Previewing the Samsung D720

Published by at

The Samsung D720 was officially announced at 3GSM in Cannes. It is the third Series 60 phone from Samsung. Rafe took the opportunity to take a quick look and here are his first impressions.

D720 oneSamsung have announced more Series 60 phones than anyone except Nokia... unfortunately thus far none of them have made it to the market. The Samsung D720 is their third Series 60 phone. It has been shown off at a couple of consumer shows, and 3GSM saw the official launch. Like the D710 it is a slider phone, and the design has been tweaked so that the phone is now slightly smaller and more streamlined. For those who liked the 7650 slider design this phone might be a natural successor.

Samsung (and some analysts) seem confident that they will get the D720 will make it to the market, while others are more sceptical and I'm sure many users will want to see it in the shops first. The previous models represent a considerable investment in Series 60 and Samsung have developed considerable experience in developing Series 60 phones. Indeed they have indicated the continuing development of a range of Series 60 phones. The D720 should be available in Q2 or Q3 2005 which gives them plenty of time to finalise a release phone.

The new design has an attractive black and silver finish. The slide design means there is room for reasonable sized buttons when the unit is closed - only the number, # and * keys are on the slide so the phone can be comfortably used in the "closed" mode for most operations. The four way navigation key is a nicely responsive joystick, which once again gives the D720 a hint of the 7650. Personally I don't find this as comfortable as the flat-key design in heavy use, but many people will find the joystick style easier to use. Additionally on the front side there is the standard Series 60 application key and a dedicated camera key to both access the camera application and take photos. The pick up and hang up keys are located at the bottom of the device which is good because they're out the way (and less likely to be pressed by accident when navigating the user interface), but bad because when pressing them it might be easy to slip and drop the phone. The keys on the slide are flat, but despite this the tactile feedback is quite good, and are similar to the Motorola RAZR phone. There are some further keys on the side of the phone for volume control, power on/off and what appears to be a voice memo. On one of the demo models the MMC card slot was accessible from the side of the phone.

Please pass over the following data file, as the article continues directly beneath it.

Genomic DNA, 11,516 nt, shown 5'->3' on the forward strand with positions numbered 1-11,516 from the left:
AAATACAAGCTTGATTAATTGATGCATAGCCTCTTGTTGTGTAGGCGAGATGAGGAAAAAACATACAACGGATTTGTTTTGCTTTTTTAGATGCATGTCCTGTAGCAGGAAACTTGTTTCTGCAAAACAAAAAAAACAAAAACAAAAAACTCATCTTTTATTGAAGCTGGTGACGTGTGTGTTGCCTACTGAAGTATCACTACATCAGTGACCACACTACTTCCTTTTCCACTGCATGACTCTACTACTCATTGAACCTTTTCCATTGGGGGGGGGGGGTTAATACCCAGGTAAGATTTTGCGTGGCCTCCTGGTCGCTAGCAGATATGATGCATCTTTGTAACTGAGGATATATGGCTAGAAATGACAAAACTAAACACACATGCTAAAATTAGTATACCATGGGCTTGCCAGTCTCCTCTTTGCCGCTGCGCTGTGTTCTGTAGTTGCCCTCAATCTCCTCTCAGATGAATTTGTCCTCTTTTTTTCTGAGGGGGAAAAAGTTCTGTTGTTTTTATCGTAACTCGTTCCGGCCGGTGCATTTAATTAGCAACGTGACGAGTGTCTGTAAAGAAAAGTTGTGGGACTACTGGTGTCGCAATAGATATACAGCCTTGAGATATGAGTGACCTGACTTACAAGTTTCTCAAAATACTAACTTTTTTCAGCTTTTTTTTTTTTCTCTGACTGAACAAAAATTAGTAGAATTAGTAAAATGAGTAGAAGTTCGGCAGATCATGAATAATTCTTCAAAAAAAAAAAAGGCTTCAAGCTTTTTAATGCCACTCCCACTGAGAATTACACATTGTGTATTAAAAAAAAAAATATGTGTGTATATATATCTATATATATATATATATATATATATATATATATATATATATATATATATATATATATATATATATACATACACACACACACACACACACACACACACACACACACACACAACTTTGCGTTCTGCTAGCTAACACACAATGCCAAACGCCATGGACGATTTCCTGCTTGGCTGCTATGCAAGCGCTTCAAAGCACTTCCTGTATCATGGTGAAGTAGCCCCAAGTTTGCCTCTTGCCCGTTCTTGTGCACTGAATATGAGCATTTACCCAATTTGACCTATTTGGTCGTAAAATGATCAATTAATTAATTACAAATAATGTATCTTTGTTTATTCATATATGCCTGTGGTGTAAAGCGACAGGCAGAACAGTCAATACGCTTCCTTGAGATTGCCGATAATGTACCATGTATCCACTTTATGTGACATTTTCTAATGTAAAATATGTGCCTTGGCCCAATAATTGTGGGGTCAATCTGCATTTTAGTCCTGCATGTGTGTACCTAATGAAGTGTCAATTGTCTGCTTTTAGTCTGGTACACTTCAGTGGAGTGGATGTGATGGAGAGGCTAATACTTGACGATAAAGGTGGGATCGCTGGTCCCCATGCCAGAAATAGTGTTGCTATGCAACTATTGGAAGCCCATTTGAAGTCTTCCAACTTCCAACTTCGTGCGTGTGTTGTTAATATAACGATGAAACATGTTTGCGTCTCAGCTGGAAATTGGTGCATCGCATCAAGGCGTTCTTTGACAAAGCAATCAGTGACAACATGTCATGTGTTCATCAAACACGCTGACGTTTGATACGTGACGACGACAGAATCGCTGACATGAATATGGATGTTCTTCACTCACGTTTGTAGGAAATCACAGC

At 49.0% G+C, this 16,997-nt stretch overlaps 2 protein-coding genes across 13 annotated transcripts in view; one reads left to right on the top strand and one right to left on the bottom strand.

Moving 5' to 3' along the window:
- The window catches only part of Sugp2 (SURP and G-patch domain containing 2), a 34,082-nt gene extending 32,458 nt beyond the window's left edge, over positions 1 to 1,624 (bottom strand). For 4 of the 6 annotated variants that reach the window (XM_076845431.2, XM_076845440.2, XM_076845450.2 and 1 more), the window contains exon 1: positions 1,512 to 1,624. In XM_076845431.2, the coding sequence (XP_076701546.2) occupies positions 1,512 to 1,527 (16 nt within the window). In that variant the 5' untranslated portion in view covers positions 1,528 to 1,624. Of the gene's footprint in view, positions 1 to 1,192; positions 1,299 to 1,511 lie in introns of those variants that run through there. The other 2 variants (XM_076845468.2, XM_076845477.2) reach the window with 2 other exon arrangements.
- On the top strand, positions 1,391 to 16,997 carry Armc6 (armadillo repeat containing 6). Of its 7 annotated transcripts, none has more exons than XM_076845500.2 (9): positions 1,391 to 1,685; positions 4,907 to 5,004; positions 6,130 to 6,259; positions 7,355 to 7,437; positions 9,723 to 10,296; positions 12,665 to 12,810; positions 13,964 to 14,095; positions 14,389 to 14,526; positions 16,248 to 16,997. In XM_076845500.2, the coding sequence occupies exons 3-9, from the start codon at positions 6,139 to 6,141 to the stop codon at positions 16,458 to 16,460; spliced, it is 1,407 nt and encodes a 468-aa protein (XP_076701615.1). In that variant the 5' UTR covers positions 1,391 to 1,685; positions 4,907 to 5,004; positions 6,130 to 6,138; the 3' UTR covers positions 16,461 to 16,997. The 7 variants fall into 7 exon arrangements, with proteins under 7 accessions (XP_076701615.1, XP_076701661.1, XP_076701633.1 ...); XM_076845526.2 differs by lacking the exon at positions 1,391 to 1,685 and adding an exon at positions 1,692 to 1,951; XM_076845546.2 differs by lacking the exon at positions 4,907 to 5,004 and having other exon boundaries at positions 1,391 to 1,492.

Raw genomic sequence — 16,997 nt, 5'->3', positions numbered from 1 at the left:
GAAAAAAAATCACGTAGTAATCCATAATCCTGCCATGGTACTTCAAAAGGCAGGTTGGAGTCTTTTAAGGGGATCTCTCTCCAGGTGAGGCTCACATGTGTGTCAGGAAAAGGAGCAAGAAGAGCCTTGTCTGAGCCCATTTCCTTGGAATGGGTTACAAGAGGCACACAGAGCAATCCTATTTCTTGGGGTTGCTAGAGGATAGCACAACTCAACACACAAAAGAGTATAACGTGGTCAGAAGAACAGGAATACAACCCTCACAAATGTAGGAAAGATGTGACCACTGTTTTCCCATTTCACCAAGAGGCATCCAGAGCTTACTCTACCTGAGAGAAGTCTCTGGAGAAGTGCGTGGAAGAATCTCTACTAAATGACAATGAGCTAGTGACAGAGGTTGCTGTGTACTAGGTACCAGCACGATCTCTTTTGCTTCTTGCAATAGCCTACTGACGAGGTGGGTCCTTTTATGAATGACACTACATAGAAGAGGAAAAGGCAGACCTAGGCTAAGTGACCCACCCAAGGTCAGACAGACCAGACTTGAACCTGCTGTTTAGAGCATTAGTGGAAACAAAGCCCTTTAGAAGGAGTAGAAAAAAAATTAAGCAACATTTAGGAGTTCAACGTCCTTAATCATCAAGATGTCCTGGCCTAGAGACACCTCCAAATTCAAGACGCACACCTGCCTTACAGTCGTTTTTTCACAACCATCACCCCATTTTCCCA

d720 2In the hand the phone feels quite small, and its rounded ends means it fits comfortably in either the hand or the pocket. At the 99 x 47 x 22 mm, around 100 cc (estimate) and 110 grams the specifications reflect this. The phone does feel a bit fat and slightly on the heavy side, but that is reflective of the slide design.

The phone is reasonable well specified and includes Bluetooth (the first of the Samsung Series 60 phones to do so), Infrared and USB support for connecting and synchronization with a PC. The phone supports MMC cards and has 64 MB shared memory (some of this will be used for phone OS), which is an increase on previous Samsung models, and a welcome change. The screen is also improved with 262,000 colours up from 65,000 on the D710.

The camera is one 1.3 megapixels (1280 x 960) and mounted on the back of the phone, it also supports video capture. There is also a flash for illuminating subjects at short range in low light conditions. As with other camera phone flash features it is not comparable to a standard camera flash, but it will help in low light conditions.

The software is based around Series 60 platform 2.0 together with some Samsung specific modifications. The phone supports MMC and AAC music and stereo through a headset and although I was unable to confirm it one specification sheet had stereo speakers listed as a feature.

Given how much of the phone navigation and even calling of contacts can be done using just the soft keys and the navigation keys Series 60 phones are naturally suited to slider phones and Samsung have done a good job of creating an attractive phone. Using Series 60 means Samsung answer the criticism that their phone's software can be difficult to use. All Samsung need to do now is to get the phone to the market!